This paper investigates the determinants of corporates’ voluntary climate-related risk disclosures throughout the world. Relying on the Carbon Disclosure Project (CDP) database and the recommendations of the Task Force on Climate-related financial Disclosures (TCFD) supported by the Financial Stability Board, we carried out our empirical research in two stages related to two levels of transparency: first, we focused on the decision of whether to respond the CDP questionnaire, and second, we considered firms’ level of compliance with the TCFD recommendations. We applied a sequential logit model to analyze a sample of companies from around the world included in the S&P 1200 index for 2020.
Our results identify different drivers (even with opposite signs). First, the likelihood of responding to the CDP survey depends primarily on the level of regulatory constraints imposed by a company’s home country. Second, a firm’s level of compliance with the TCFD recommendations is mainly explained by its level of CO2 emissions, the presence of a CSR external audit firm and the country’s regulatory constraints. Such empirical evidence based on a global study highlights the need for standardization of climate-risk disclosures.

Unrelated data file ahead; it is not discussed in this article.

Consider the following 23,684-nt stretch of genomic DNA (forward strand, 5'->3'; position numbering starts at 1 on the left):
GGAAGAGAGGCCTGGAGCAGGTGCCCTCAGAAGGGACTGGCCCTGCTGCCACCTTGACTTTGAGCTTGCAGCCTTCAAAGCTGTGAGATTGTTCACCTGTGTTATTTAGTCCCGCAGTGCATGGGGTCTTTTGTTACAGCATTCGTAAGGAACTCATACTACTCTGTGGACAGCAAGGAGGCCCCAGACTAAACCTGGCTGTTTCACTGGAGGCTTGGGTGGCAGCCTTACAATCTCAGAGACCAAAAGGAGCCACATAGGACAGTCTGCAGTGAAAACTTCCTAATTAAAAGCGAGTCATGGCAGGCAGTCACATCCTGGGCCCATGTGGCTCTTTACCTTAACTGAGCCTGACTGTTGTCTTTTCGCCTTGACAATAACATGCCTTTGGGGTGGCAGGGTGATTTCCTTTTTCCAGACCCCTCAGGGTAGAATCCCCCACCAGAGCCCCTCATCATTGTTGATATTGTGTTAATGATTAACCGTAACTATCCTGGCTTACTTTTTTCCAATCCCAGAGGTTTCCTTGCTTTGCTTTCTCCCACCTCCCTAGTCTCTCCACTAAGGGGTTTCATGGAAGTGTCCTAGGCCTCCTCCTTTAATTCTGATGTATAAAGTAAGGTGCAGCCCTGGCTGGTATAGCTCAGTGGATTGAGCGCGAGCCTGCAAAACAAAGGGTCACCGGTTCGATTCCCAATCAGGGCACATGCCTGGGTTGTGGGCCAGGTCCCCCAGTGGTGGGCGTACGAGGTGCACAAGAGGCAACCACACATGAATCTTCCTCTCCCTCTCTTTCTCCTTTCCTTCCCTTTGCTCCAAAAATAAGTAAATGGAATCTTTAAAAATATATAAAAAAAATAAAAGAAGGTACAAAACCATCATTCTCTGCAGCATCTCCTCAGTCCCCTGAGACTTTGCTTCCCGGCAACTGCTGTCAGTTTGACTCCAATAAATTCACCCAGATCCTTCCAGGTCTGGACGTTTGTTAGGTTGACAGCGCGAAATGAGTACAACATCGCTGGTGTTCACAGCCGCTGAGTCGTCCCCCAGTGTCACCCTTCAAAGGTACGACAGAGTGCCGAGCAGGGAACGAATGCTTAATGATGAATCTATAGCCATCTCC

Understanding the mechanisms of deforestation is necessary in order to slow or arrest its progress. To accomplish this requires rigorously estimating the demand for deforestation. We contribute to this endeavor by estimating the effect of crop prices on the demand for conversion of land from forest to agriculture in the tropics during the 21st...
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